According to the September 23, 1863 issue of the Item, Franklin Westcott, and others were in the process of organizing a base ball club in Bridgeton. Westcott, it turns out was a prominent local lawyer, very active in Republican politics and an outspoken supporter of the Lincoln administration. He graduated from Princeton in 1858, a time when according to Frank Presbrey's 1901 history of athletics at what was then called the College of New Jersey, "base ball clubs of all descriptions were organized on the back campus" which may have been Westcott's introduction to the game. Just about six weeks after the September article, the November 4, 1863 issue of the Item reported on a visit paid to Bridgeton by the Athletics Club. Founded as a town ball club in 1859, the Athletics had converted to the New York game and 1863 marked the beginning of the club's climb to a prominent role in base ball circles. The Athletics' visit to Bridgeton was their second trip that year to take on a less experienced club, in September they journeyed all the way to Altoona where they pounded the Mountain Club 73 to 22. Trips of this nature would become the norm for the Philadelphians in the 1860's where they would visit and overwhelm local clubs who apparently enjoyed the experience.
Frank Westcott's grave, he died in 1875, only 36 years old
While I'm not completely familiar with the nature of these other visits, the trip to Bridgeton on Tuesday, November 2nd seems to have taken a somewhat unique format. After arriving in the south Jersey village, the two clubs played two games, first a game between the two teams and then a second contest where the two clubs divided into teams with five players from the Athletics on one squad with the remaining four joining five members of the Bridgeton Club on the other team. It's safe to say the Athletics won the first contest, although no score or box score is provided which was also the case for the second contest. After enjoying the local hospitality for the night, the two teams played another game the next morning, again without any score being reported in the paper. The Athletics then enjoyed one more meal with their hosts before returning to Philadelphia. While little or no details were provided about the matches, far more information was provided about the off the field activities.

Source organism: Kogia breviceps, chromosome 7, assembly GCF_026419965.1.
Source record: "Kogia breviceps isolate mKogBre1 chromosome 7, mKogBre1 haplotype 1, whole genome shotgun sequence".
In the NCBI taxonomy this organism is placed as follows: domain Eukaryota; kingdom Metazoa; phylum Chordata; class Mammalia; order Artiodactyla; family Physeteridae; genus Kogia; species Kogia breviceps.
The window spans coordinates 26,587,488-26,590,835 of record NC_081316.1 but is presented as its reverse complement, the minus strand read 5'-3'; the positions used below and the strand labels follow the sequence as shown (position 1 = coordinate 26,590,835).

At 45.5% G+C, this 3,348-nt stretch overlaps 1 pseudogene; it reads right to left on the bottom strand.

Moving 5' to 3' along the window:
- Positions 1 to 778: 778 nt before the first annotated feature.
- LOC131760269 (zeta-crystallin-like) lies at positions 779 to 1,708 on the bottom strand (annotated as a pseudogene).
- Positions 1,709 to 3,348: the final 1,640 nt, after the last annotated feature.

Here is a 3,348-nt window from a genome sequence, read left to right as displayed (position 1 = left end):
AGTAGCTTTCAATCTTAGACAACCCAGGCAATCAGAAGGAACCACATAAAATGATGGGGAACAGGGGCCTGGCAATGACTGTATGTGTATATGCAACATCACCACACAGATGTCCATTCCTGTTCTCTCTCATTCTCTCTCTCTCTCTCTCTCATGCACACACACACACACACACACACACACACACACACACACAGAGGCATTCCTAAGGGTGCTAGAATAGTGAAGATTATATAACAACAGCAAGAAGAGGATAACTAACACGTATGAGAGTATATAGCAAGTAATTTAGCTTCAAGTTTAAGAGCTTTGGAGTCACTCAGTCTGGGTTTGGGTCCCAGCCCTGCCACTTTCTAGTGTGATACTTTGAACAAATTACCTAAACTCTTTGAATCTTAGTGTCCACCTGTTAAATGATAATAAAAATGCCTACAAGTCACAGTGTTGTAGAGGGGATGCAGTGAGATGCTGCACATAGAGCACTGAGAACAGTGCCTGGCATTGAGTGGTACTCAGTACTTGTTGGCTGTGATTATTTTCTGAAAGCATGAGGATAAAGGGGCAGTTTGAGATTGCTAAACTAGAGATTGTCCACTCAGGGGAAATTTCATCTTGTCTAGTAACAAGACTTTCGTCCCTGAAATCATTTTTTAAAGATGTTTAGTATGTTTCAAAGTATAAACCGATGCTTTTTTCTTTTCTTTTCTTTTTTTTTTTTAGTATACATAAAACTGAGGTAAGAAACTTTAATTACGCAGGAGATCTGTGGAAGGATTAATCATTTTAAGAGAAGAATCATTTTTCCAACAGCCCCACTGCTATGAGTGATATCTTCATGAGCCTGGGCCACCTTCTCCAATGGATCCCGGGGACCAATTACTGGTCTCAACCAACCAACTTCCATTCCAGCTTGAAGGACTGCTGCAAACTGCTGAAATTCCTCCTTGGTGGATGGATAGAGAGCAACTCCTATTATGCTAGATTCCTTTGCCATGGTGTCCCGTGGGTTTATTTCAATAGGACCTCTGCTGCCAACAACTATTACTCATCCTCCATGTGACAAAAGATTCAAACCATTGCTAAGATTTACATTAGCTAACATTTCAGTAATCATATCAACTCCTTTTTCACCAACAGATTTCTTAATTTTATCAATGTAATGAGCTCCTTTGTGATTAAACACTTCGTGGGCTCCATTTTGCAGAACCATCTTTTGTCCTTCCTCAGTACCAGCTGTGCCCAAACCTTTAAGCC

President of the Athletics and Publisher of the City Item
When the first two games were over both clubs adjourned to the Bridgeton Hotel for dinner featuring a speech by the honorable John T. Nixon, like Westcott a prominent local lawyer and a leader of the Republican Party. Once that speech was complete, the players went to the Union meeting hall at the town hall where Thomas Fitzgerald, president of the Athletics and publisher of the Item "spoke upon the issues of the day" for 90 minutes to a crowd of 500-600 people. Not surprisingly his paper reported that "Mr. Fitzgeral's justification of the leading measures of the administration was most heartily endorsed by the intelligent and loyal citizens of Bridgeton." Fitzgerald, needless to say, was also a Republican noted for his progressive views on racial issues. It feels at some level, like the visit was as much about politics as base ball. Perhaps the idea was to help the local Republicans solidify their position as the country headed into a presidential election year where the outlook was not at all favorable to the Republicans. It couldn't have hurt as the Lincoln carried Cumberland County 2669 - 2032, a result the Camden Democrat claimed was due to the "corrupting influence of Philadelphia." Be that as it may and regardless of whether the game was a side benefit to political machinations, base ball had arrived in south Jersey to stay.